iTunes under continuous attack in Europe
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More consumer protection organizations from across Europe have initiated
complaints against Apple in order to obtain a more friendly end user license
agreement (EULA) for iTunes.
The consumer protectionists are concerned about the interoperability of
purchased music, contractual terms and liability rules. They consider that
iTunes should renegotiate its contracts with the music industry that would
allow customers to play the music they buy, on the devices they choose, by
downloading music from the Internet without DRM systems. They ask from the
sellers to exclude from their EULAs clauses that stipulate that the
agreement provisions may be altered unilaterally without the consumer’s
consent and to eliminate the technical restrictions.
Following a complaint from Forbrukerradet, the Norwegian Consumer Council
against Fairplay DRM system, the Norwegian Consumer Ombudsman Bjørn Erik
Thon has ruled that iTunes violates Norway’s consumer law and has set a
deadline for Apple to change its iTunes conditions by 1 October 2007. “If we
form a united front, we will have a stronger hand in negotiations and give
iTunes the support it needs to negotiate better terms with music labels,”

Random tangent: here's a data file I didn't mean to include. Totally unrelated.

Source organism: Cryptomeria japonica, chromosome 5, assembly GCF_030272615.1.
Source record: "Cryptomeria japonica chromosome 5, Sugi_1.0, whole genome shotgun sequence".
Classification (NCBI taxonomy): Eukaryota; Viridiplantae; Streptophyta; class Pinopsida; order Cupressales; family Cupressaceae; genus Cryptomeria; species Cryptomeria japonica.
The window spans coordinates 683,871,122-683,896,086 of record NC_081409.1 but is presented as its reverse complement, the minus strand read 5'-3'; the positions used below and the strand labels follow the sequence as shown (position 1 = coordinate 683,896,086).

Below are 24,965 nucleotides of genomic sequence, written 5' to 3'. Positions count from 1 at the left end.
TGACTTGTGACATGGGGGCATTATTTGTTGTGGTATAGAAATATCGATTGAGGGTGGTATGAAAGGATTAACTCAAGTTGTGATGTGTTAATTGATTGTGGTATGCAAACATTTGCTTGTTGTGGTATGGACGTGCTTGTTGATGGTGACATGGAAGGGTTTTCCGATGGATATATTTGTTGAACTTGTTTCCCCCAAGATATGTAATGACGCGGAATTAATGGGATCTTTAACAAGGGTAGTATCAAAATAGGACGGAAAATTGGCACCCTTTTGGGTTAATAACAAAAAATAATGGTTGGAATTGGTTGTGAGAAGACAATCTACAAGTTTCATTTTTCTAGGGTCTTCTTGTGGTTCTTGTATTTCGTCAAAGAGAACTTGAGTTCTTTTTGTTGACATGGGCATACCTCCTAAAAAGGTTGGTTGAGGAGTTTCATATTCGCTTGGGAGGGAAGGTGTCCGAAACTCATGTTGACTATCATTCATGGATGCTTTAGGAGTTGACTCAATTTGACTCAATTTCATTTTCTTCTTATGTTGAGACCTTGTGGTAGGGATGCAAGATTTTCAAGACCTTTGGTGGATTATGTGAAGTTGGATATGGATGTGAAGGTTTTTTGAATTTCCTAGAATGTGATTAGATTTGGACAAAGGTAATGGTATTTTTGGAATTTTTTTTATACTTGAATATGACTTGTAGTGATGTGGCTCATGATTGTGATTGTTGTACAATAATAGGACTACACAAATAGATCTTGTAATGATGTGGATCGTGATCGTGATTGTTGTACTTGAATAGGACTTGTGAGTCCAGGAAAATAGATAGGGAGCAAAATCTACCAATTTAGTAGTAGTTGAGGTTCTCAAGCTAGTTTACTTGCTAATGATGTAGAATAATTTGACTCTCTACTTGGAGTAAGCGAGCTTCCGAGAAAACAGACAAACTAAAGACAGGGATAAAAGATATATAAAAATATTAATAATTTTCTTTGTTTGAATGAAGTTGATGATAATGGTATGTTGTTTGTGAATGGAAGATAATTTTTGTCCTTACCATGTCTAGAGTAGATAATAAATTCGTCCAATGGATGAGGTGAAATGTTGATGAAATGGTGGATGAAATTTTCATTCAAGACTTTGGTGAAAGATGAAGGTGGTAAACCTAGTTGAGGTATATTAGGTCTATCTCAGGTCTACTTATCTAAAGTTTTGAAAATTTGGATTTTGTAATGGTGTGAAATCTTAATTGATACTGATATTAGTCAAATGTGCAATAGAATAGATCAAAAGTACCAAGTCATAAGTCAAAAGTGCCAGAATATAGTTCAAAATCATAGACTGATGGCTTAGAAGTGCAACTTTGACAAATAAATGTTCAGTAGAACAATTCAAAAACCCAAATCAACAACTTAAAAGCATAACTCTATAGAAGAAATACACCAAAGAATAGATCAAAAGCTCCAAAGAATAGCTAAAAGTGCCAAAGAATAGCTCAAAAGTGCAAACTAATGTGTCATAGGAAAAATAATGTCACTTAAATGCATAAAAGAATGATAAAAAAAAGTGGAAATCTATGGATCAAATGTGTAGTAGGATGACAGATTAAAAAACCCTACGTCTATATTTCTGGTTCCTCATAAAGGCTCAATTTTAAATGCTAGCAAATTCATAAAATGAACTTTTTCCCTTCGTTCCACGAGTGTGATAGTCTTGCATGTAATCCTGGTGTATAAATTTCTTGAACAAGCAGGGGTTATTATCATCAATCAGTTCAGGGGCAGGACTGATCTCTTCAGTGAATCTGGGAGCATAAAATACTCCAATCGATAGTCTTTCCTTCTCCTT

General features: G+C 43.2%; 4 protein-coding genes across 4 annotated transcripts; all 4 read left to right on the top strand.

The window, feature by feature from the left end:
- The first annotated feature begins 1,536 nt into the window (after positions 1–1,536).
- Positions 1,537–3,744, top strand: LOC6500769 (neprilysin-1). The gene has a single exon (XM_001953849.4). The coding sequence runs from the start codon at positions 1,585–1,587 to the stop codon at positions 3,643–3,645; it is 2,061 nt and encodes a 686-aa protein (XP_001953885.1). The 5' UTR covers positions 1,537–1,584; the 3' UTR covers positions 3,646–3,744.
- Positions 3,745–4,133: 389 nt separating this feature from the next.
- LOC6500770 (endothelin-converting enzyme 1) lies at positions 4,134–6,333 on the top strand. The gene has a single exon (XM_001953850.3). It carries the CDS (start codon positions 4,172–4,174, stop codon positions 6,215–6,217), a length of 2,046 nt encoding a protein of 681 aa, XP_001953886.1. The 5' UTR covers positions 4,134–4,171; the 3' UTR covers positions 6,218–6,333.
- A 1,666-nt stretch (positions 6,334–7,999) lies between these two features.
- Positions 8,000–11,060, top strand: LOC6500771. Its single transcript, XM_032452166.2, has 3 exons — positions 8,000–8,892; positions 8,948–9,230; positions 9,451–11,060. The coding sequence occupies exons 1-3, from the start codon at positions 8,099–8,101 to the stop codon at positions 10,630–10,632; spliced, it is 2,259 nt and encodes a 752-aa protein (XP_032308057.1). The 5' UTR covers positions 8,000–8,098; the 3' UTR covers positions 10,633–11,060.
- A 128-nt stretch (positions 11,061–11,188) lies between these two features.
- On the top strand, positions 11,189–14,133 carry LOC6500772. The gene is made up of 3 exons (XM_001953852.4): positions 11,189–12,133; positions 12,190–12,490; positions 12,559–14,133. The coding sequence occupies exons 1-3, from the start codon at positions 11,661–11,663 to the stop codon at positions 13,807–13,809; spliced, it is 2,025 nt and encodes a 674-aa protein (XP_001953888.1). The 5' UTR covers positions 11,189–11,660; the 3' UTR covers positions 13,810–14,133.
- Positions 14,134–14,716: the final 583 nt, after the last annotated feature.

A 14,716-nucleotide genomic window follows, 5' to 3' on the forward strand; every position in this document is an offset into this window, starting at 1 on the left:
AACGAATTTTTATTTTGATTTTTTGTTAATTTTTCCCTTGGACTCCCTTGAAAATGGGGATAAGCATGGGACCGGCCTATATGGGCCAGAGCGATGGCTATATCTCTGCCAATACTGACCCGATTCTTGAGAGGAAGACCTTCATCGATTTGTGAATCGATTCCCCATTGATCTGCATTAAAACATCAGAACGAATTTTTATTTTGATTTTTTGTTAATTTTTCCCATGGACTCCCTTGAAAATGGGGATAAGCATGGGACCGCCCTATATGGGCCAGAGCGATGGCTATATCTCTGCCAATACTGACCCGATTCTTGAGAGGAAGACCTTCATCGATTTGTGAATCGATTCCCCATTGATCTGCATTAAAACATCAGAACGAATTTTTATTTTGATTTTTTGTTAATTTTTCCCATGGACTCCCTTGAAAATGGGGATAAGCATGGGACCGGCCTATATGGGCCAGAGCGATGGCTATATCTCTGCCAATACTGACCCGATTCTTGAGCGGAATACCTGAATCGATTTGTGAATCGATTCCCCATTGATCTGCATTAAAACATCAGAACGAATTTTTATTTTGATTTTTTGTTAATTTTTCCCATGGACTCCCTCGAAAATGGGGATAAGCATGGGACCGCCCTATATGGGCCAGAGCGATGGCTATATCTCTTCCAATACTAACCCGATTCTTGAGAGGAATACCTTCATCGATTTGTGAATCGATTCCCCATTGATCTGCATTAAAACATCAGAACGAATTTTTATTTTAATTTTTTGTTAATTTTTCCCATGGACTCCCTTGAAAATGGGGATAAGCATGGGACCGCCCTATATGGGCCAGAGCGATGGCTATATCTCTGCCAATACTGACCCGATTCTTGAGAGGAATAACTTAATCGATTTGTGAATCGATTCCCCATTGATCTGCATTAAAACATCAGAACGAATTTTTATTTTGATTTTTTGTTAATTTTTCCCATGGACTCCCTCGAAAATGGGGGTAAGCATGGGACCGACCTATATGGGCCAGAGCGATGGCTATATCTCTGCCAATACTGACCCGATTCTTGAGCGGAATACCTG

said the Ombudsman.
The Norwegian Consumer Council considers that Apple could license Fairplay
to any manufacturer that wants iTunes songs to play on its equipment,
co-develop an open standard with other companies or abandon DRM entirely.
Taking the example of his Norwegian colleague, the Dutch Consumer Ombudsman
also filed a complaint with the Dutch anti-trust agency as well as with the
new Dutch Consumer Authority (ConsumentenAutoriteit) that will enforce the
European directives on consumer protection. He said that Apple did not
advise the buyers that iTunes software only ran on iPods, which, in his
opinion, was “misleading”.
As previously reported by EDRI-gram, after its success in court with
Sony, the French Consumer Association UFC Que Choisir has initiated a
similar procedure against Apple for its services iPod and iTunes. The German
Association of Consumer Protectionists has also raised concerns about the
Apple iTunes service.
Apple has stated lately that it is aware of these issues and willing to
solve them as rapidly as possible and that some negotiations have been
carried out with some individual organizations.
“Apple hopes that European governments will encourage a competitive
environment that lets innovation thrive, protects intellectual property and
allows consumers to decide which products are successful” has been Apple
spokesman Tom Neumayr’s recent statement to AP news agency.
European consumer protection organizations join forces against iTunes
Dutch consumer chief puts Apple through the mill (25.01.2007)
Apple ups the stakes with convergence play (29.01.2007)
Apple DRM illegal in Norway: Ombudsman (24.01.2007)
EDRI-gram: Sony loses DRM case in France (17.01.2007)